Kanesatake | The Grand Chief locks up the Band Council

The internal bickering at the Kanesatake band council reached a new level on Wednesday after the grand chief passed a motion of censure to exclude five chiefs belonging to an opposing faction. The tension that ensued in front of the building led to the closure of a nearby high school.

Grand Chief Victor Bonspille, isolated with his twin sister Shirley Bonspille against the five dissident leaders, had the motion adopted by a vote held Tuesday evening, in which less than fifty members of the community out of 2,700 participated.

He claims that the five other leaders thus expelled “reacted by attempting to instigate a form of violence”. Mr. Bonspille then sent all band council employees to work at home and padlocked the doors of the building on Wednesday so that no one would enter.

The situation caused a certain commotion in front of the building. The Sûreté du Québec claims to have gone to the site as a preventive measure on Wednesday, but did not intervene. The Mohawk territory has not had more Peacekeeper police officers since the sequestration of its agents in 2004, notably by brothers Gary and Robert Gabriel, during a crisis which forced the exile of former grand chief James Gabriel, whose the house was set on fire.

Former grand chef Serge Simon, targeted by the motion of censure, affirms that Mr. Bonspille’s maneuver was “completely illegal”. “It wasn’t even a secret vote and only certain groups in our community participated,” he says.

The dispute between the two political factions is not new in itself. Former grand chief Serge Simon, removed from the band council after Mr. Bonspille contested his election in January, went to the Federal Court to be reinstated.

Since then, the two groups have clashed openly in a dispute that has paralyzed the decision-making body. The thorny issue of the illegal Recyclage G & R dump, owned by the Gabriel brothers, and which continues to discharge toxic and nauseating water into the environment according to an investigation by The Press, is directly affected by the hostilities. The federal and provincial governments want to decontaminate the site, but Mr. Simon’s faction refuses to return to the Band Council the title deeds to the land belonging to the Gabriel brothers without obtaining written assurance that elected members of the Mohawk community will not will not be held responsible for the environmental disaster.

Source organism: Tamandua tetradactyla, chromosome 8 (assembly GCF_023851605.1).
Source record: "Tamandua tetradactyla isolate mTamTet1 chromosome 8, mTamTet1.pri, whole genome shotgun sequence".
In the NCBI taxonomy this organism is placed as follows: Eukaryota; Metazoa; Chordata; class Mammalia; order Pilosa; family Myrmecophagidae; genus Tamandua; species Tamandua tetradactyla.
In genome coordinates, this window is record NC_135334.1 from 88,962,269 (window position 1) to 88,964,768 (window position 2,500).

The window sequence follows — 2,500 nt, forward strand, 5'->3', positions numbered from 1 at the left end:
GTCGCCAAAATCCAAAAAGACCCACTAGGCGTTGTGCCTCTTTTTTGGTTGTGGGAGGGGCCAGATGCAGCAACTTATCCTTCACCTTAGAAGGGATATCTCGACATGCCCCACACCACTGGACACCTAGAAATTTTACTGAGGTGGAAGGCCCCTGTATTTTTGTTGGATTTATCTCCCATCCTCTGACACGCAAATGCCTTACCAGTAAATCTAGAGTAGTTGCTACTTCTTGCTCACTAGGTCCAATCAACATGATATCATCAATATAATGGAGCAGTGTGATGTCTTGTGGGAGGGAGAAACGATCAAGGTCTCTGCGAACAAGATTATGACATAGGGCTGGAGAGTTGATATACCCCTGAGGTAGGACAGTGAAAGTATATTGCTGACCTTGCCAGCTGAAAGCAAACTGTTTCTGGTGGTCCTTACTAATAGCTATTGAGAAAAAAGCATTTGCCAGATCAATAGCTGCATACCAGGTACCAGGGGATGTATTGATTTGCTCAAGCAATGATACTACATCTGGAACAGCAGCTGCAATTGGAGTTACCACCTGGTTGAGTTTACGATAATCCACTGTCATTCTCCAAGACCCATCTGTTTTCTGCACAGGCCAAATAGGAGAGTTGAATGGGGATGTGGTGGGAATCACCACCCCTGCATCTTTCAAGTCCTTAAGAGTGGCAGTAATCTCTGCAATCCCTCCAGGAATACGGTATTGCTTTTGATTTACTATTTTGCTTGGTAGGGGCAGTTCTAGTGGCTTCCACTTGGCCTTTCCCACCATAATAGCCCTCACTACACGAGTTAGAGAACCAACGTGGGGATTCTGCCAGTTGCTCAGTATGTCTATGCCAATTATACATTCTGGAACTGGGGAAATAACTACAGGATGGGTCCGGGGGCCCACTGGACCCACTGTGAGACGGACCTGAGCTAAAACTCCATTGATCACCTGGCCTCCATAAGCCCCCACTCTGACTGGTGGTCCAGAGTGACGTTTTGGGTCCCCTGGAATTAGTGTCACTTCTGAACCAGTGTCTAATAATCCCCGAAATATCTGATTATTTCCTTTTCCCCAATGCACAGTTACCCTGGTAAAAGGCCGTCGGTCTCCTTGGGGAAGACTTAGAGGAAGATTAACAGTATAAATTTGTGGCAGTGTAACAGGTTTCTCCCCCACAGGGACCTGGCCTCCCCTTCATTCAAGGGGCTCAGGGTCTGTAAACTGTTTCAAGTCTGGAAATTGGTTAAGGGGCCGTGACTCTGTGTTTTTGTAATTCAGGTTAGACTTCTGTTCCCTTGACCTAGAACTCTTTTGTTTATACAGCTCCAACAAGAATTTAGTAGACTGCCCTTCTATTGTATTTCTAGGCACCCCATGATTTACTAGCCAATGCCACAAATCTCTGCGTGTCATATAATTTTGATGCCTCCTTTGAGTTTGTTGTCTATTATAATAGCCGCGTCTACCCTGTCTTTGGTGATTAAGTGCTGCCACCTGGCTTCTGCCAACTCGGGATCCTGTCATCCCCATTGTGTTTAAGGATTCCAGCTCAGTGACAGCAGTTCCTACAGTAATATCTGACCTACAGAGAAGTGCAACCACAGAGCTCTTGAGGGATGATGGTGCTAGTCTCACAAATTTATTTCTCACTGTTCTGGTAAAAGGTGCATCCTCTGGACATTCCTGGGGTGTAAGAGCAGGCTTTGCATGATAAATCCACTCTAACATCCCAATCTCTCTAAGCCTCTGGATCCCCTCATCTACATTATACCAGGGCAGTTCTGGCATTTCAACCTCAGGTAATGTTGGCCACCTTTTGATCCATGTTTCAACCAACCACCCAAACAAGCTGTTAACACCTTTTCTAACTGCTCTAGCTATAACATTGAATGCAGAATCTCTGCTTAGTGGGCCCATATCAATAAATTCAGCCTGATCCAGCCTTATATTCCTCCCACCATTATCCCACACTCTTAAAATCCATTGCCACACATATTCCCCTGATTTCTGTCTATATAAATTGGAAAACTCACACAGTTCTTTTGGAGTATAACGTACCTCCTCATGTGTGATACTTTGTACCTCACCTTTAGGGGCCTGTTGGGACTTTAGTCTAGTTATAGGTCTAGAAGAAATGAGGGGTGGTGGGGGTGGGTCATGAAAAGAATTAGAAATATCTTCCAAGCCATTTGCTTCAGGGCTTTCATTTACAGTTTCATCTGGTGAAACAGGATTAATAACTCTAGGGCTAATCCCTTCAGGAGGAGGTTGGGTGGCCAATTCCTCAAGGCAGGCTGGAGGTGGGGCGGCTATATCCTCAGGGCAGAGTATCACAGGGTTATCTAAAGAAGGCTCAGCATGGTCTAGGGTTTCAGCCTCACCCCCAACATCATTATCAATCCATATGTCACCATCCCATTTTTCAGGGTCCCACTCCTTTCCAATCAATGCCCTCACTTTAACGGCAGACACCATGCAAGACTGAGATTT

Faced with the impasse, Grand Chief Bonspille asked Ottawa, last July, to impose a third-party observer to help him navigate through this crisis, but this request for administrative supervision provided for by law was refused since Band Council services nevertheless continue to be provided to the community.

Serge Simon now himself wants to hold a vote of censure against Victor Bonspille because he made this request for guardianship.

According to our information, Ottawa offered to organize mediation in September between the two parties, but this solution was refused by certain leaders.

The Department of Indigenous and Northern Affairs Canada says it takes note of the new developments, but did not want to comment. “Since the Mohawk Council of Kanesatake is autonomous, it would be better positioned to answer questions about its governance,” said its spokesperson, Zarah Malik.

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